Individuals with high interdependent self-construal generally define themselves as a social role, and assign great values to their social relationships. Social evaluation threat is an important situational factor that induces psychosocial stress. However, it is not known whether individuals with high interdependent self-construal will exhibit more intense stress responses under situations of psychological stress. In addition, social support represents an important factor for the individual’s acceptance by the social group. However, it remains unknown whether social support is effective in coping with the stress responses induced by psychological stress in the high interdependent self-construal individuals. Therefore, the present study sought to investigate: (1) the psychosocial stress response of the high interdependent self-construal individuals; (2) the roles of social support in coping with the psychological stress for high interdependent self-construal individuals. We hypothesized that: (1) the high interdependent self-construal individuals would have greater stress response under psychological stress situations; (2) in the context of social support, individuals with high interdependent self-construal will exhibit lower stress levels.
We selected 60 college students in a University (Chongqing, China) through advertisements. The 60 participants were randomly divided into two groups: the self support-priming group and social support-priming group. The experiences of self support or social support were induced by different primings. A version of the Trier Social Stress Test (TSST) adapted for Chinese was used to induce the acute psychosocial stress. We used salivary cortisol, heart rate and subjective reported stress as indicators of stress. Throughout the course of the experiment, we performed 7 separate measurements of these indices, and evaluated the interdependent self-construal using the self-construal scale.
Using two-way ANOVA with priming as a between-subject variable and time points as a within-subject variable, we discovered a significant effect of the time points: salivary cortisol, F(6, 258) = 15.83, p < 0.001, ηp 2 = 0.269; heart rate, F(7, 301) = 69.15, p < 0.001, ηp 2 = 0.617; subjective reported stress, F(6, 258) = 67.58, p < 0.001, ηp 2 = 0.611. We used the area under the curve with respect to the increase (AUCi) of time points of the three stress indices as the changes in stress levels across the experiment. The independent-sample t-test revealed that the AUCi of the salivary cortisol of the group with social support was significantly lower than that of the self support group: t(43) = 1.95, p = 0.058, d’ = 0.594, 95% CI [-0.022, 1.314]. The AUCg of the heart rate and subjective reported stress showed no significant differences between the two priming groups. Furthermore, we used the AUCi of cortisol to assess changes in stress levels. We conducted linear regression analysis with the AUCi of cortisol as the dependent variable, and priming and interdependent self-construal as the independent variables. The interaction effect of priming and interdependent self-construal was significant: β = -0.27, p = 0.038, ΔR 2 = 0.073, 95% CI [-0.528, -0.016]. We adopted a simple slope test for further analysis. The results indicated that the stress level of high interdependent self-construal individuals who accepted social support were significantly lower than those under self support: β = -0.75, t = -3.59, p < 0.001. In contrast, these differences were not identified in individuals with low interdependent self-construal.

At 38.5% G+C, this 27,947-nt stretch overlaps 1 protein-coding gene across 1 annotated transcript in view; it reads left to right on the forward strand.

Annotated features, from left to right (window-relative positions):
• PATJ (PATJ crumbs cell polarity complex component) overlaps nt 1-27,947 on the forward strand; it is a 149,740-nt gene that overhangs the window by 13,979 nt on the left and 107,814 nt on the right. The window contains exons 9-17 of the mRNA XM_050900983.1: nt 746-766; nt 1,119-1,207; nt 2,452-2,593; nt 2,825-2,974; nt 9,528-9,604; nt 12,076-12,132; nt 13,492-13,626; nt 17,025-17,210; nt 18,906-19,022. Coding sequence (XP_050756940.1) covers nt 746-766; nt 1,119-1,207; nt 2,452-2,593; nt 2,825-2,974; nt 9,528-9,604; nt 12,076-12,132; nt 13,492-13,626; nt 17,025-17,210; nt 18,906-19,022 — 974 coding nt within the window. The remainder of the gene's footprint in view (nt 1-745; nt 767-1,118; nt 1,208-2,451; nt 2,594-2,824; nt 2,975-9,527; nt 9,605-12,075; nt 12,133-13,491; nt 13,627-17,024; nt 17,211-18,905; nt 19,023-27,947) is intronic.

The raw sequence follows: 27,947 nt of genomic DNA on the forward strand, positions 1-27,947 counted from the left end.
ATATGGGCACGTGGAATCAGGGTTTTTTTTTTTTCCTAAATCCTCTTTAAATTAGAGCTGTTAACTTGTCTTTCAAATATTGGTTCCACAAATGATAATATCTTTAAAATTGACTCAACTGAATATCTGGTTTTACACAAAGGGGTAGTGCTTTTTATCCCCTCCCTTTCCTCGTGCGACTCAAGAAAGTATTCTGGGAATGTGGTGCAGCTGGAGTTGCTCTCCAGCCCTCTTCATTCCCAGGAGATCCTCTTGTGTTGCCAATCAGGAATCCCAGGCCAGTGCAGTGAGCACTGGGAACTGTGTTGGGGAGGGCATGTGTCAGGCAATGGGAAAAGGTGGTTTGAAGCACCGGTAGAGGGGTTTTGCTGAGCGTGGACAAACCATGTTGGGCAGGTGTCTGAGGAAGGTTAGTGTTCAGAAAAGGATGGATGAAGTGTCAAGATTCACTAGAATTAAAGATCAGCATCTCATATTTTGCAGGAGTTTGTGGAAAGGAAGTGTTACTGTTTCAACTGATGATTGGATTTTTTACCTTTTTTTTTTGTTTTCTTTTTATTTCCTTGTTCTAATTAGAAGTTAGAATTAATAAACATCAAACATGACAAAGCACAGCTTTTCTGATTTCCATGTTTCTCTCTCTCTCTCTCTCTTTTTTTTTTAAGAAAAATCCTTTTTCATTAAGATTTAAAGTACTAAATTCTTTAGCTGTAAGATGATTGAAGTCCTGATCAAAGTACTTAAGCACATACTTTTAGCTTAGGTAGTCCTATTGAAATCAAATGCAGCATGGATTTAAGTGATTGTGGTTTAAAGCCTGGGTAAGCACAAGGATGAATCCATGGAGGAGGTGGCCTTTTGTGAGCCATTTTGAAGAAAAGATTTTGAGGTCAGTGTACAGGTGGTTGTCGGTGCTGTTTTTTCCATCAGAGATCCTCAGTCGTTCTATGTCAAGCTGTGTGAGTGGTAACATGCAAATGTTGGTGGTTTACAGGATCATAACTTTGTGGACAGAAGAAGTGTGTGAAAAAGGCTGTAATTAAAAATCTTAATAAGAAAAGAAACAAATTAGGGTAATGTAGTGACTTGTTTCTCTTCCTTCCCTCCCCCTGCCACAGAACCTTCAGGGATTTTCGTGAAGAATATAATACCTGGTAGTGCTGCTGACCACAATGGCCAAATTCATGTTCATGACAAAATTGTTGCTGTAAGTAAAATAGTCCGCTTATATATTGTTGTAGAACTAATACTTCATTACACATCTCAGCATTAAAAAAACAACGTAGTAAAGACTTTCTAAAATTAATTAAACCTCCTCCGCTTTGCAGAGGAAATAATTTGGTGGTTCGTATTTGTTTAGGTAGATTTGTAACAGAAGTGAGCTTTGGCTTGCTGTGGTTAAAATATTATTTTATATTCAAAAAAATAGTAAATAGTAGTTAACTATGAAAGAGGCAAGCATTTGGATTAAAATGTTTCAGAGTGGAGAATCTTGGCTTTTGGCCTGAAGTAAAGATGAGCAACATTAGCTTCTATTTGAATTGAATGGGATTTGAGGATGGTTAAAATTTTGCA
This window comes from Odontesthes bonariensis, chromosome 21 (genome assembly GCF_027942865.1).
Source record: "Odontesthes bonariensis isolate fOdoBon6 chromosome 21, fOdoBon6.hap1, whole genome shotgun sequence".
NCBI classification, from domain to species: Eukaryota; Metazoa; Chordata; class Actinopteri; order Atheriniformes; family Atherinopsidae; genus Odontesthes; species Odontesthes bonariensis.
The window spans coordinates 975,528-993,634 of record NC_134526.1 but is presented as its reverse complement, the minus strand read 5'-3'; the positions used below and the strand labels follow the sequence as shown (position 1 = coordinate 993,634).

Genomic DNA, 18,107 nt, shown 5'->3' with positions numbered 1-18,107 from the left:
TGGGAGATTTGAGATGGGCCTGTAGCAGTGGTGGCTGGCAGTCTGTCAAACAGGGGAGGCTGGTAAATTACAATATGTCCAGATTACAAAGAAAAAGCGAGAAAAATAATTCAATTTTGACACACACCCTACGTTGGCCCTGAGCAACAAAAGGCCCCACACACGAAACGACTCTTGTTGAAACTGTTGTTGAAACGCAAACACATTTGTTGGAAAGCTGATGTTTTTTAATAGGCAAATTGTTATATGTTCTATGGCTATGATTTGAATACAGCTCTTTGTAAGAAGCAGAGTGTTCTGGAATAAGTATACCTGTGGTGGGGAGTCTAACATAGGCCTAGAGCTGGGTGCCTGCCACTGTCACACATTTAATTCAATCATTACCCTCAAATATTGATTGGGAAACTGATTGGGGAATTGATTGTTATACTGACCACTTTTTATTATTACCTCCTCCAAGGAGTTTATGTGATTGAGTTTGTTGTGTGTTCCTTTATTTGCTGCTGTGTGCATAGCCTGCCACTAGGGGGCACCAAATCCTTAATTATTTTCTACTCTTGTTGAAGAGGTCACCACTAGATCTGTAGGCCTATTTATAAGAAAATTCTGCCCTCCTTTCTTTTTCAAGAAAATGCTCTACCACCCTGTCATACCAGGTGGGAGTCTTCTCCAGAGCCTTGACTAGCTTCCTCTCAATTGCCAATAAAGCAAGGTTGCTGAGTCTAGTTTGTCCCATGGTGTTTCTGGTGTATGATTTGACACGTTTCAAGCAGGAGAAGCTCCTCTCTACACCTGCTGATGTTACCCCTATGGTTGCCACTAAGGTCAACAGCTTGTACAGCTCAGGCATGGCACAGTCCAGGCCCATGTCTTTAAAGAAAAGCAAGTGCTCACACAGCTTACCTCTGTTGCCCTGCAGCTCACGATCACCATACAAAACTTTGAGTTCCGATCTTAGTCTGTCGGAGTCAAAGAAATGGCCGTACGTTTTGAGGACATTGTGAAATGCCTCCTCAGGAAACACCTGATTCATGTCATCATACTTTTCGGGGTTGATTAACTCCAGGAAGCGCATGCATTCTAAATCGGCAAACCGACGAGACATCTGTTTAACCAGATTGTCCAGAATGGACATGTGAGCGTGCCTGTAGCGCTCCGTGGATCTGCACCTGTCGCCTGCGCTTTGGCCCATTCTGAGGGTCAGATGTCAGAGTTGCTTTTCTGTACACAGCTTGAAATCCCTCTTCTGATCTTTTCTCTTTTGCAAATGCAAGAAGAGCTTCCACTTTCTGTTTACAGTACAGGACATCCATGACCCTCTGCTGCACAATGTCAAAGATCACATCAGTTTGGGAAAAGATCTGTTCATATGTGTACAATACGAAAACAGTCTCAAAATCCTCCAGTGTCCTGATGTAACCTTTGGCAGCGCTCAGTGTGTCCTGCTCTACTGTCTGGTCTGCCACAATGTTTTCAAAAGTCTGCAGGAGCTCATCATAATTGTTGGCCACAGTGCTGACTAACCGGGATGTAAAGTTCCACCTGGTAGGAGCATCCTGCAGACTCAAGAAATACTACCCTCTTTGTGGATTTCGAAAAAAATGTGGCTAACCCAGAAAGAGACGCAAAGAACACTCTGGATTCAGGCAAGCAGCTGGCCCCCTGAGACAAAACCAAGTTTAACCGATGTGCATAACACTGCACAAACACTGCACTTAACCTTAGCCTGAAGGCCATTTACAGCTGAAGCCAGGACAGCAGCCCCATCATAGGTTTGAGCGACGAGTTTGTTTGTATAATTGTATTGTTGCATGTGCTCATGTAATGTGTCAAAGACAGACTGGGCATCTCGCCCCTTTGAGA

Taken together, consistent with previous reports, the present study found that the individuals with high interdependent self-construal exhibit more intense stress response under the psychosocial stress. Furthermore, we discovered that for individuals with high interdependent self-construal, social support could effectively alleviate their stress response. These results provide an effective stress coping strategy for individuals with high interdependent self-construal.